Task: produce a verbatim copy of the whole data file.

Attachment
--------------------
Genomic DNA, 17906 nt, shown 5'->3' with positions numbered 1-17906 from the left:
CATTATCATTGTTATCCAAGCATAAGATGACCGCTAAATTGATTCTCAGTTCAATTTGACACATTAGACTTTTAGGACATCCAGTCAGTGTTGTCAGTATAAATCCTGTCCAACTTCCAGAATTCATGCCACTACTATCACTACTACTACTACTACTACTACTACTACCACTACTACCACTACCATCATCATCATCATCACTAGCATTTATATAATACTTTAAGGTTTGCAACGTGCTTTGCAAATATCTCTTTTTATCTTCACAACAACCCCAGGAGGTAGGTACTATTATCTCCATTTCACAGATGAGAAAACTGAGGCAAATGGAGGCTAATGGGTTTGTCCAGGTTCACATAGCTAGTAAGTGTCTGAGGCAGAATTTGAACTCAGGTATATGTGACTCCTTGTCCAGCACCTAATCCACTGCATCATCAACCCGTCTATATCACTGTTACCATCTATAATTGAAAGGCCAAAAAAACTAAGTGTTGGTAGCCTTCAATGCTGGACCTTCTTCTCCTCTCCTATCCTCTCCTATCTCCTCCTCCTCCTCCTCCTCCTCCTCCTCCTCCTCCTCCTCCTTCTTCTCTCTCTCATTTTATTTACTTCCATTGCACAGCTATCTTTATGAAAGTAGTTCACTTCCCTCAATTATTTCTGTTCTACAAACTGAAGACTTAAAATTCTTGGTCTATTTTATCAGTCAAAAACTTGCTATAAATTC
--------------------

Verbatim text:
Genomic DNA, 17906 nt, shown 5'->3' with positions numbered 1-17906 from the left:
CATTATCATTGTTATCCAAGCATAAGATGACCGCTAAATTGATTCTCAGTTCAATTTGACACATTAGACTTTTAGGACATCCAGTCAGTGTTGTCAGTATAAATCCTGTCCAACTTCCAGAATTCATGCCACTACTATCACTACTACTACTACTACTACTACTACTACCACTACTACCACTACCATCATCATCATCATCACTAGCATTTATATAATACTTTAAGGTTTGCAACGTGCTTTGCAAATATCTCTTTTTATCTTCACAACAACCCCAGGAGGTAGGTACTATTATCTCCATTTCACAGATGAGAAAACTGAGGCAAATGGAGGCTAATGGGTTTGTCCAGGTTCACATAGCTAGTAAGTGTCTGAGGCAGAATTTGAACTCAGGTATATGTGACTCCTTGTCCAGCACCTAATCCACTGCATCATCAACCCGTCTATATCACTGTTACCATCTATAATTGAAAGGCCAAAAAAACTAAGTGTTGGTAGCCTTCAATGCTGGACCTTCTTCTCCTCTCCTATCCTCTCCTATCTCCTCCTCCTCCTCCTCCTCCTCCTCCTCCTCCTCCTCCTCCTTCTTCTCTCTCTCATTTTATTTACTTCCATTGCACAGCTATCTTTATGAAAGTAGTTCACTTCCCTCAATTATTTCTGTTCTACAAACTGAAGACTTAAAATTCTTGGTCTATTTTATCAGTCAAAAACTTGCTATAAATTC